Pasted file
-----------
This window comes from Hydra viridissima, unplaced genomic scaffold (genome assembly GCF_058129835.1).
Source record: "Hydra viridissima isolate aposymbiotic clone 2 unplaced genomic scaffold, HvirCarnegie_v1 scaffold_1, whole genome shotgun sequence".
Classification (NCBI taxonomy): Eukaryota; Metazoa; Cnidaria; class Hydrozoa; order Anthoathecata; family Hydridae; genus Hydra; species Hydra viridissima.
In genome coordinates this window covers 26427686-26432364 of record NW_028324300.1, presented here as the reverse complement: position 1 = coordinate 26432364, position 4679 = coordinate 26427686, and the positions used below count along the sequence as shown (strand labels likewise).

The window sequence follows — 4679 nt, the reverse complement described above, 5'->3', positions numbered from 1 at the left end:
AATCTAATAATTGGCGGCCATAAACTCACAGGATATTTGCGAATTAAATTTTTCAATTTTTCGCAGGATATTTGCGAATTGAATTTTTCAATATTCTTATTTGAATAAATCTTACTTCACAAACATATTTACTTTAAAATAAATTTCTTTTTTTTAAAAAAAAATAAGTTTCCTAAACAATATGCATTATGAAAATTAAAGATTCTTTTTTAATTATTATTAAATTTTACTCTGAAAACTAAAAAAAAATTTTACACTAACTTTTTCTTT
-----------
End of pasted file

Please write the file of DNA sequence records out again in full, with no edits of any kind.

This window comes from Hydra viridissima, unplaced genomic scaffold (genome assembly GCF_058129835.1).
Source record: "Hydra viridissima isolate aposymbiotic clone 2 unplaced genomic scaffold, HvirCarnegie_v1 scaffold_1, whole genome shotgun sequence".
Classification (NCBI taxonomy): Eukaryota; Metazoa; Cnidaria; class Hydrozoa; order Anthoathecata; family Hydridae; genus Hydra; species Hydra viridissima.
In genome coordinates this window covers 26427686-26432364 of record NW_028324300.1, presented here as the reverse complement: position 1 = coordinate 26432364, position 4679 = coordinate 26427686, and the positions used below count along the sequence as shown (strand labels likewise).

The window sequence follows — 4679 nt, the reverse complement described above, 5'->3', positions numbered from 1 at the left end:
AATCTAATAATTGGCGGCCATAAACTCACAGGATATTTGCGAATTAAATTTTTCAATTTTTCGCAGGATATTTGCGAATTGAATTTTTCAATATTCTTATTTGAATAAATCTTACTTCACAAACATATTTACTTTAAAATAAATTTCTTTTTTTTAAAAAAAAATAAGTTTCCTAAACAATATGCATTATGAAAATTAAAGATTCTTTTTTAATTATTATTAAATTTTACTCTGAAAACTAAAAAAAAATTTTACACTAACTTTTTCTTT